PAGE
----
County documenting artwork in old county jail to preserve historical record
Cascade County has hired a photographer to document artwork painted on the walls of the old county jail by inmates in years past as the county is moving to cleanup and repurpose the building in the future.
Commissioner Jane Weber said the county has been working through the process of identifying hazardous materials in the building and last month conducted testing of materials, which found asbestos, lead paint and a small amount of mercury.
Since the project is so far being funded by funds through the U.S. Environmental Protection Agency and the building is included in the northside Great Falls district that is on the National Register of Historic Places, any remediation work will require a determination from the state preservation office that cleanup won’t have an adverse impact on the historical impact of the building.
The photographs will preserve the artwork as part of the historical record, Weber said, in the event that the interior needs to be changed to be reused.
Since there’s lead paint on the old jail cell bars they need to be removed, Weber said, and it wouldn’t make sense to have the cells for most potential future uses.
“It’s a mess in there,” she said. “It’s never going to be a jail again. So we’re changing it, but we’d have to change it to repurpose it.”
Weber said she contacted three local photographers and submitted bids for the project. Roland Taylor was the low bidder, for under $2,000, Weber said, and he was in the building working this week.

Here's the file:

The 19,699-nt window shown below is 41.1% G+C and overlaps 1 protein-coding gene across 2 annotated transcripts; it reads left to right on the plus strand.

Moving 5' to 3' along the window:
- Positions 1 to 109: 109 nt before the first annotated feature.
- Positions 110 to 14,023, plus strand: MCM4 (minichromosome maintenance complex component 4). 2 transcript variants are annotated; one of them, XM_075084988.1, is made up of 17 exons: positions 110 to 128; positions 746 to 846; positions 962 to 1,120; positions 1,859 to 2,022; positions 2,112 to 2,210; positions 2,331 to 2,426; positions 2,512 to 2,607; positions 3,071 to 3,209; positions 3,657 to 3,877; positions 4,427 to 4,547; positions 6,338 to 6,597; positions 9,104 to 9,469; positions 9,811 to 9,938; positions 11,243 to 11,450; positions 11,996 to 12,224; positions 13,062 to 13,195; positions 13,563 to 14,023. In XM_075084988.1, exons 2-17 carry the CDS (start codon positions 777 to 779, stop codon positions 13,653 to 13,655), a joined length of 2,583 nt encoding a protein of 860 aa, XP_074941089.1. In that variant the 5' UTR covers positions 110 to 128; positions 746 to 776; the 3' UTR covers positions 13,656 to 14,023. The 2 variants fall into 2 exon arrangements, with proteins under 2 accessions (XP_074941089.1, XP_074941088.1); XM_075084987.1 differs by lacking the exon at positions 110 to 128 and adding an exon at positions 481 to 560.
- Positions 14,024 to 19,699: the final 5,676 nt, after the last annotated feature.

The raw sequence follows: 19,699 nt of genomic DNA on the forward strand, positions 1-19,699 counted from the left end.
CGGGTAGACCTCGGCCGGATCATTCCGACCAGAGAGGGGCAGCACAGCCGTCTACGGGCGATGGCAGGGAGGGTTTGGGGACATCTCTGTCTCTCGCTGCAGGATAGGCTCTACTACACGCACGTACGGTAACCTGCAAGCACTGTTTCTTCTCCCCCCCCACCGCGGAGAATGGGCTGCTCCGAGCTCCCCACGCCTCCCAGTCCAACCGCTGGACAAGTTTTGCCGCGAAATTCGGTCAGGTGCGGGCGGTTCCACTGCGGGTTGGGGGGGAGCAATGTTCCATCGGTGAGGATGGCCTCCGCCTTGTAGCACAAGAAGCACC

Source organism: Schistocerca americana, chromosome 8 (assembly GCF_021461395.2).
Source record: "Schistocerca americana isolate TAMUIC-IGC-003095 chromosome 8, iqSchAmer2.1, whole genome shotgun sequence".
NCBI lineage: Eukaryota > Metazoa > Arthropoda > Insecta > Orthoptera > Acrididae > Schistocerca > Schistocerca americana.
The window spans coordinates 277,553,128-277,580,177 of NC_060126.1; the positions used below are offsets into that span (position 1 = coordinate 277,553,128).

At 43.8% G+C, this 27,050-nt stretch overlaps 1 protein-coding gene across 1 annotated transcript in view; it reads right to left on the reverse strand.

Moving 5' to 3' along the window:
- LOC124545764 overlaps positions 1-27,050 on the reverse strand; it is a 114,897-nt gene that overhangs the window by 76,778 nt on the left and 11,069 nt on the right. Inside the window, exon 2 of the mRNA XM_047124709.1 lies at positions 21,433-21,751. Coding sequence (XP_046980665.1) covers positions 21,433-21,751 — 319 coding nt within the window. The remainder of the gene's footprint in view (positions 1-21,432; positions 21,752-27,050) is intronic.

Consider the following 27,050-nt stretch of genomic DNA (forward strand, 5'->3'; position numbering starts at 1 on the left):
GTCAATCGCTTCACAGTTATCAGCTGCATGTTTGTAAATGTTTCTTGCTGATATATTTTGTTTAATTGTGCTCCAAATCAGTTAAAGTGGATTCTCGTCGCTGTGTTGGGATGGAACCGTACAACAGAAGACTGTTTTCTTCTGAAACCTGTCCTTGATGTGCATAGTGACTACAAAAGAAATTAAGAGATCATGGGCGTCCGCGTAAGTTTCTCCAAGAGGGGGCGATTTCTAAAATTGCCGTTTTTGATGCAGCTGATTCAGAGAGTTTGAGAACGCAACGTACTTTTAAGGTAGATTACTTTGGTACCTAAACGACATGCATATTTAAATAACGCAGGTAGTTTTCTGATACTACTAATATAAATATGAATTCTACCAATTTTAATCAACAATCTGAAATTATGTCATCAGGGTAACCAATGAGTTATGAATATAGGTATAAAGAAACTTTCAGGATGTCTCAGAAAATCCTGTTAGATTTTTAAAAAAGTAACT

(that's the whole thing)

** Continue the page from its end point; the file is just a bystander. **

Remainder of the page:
The county received a $12,000 grant from the Great Falls Development Authority for a hazardous materials inspection at the old county jail and that work has been completed.
Now, to move to the next step and request a request to GFDA for additional Brownfield funding for the abatement work, the county has to get the determination from the state historic preservation office, Weber said, as well as bids for the abatement.
There are still no definitive plans for future use of the building, but Weber told The Electric in April that, “my dream is to convert the building as an extension of our justice campus (the courthouse), making room if this county is mandated to have an additional District Court judge. We have the space in the old jail to move folks not associated with District Court just across the street (into the old jail). The jail and courthouse are companion buildings constructed of the same style and era and materials. There were conceptual drawings done by LPW before I was a county commissioner. Again, they have never been approved by the commission, but we can’t move forward with any re-purposing until the hazmat issue is resolved.”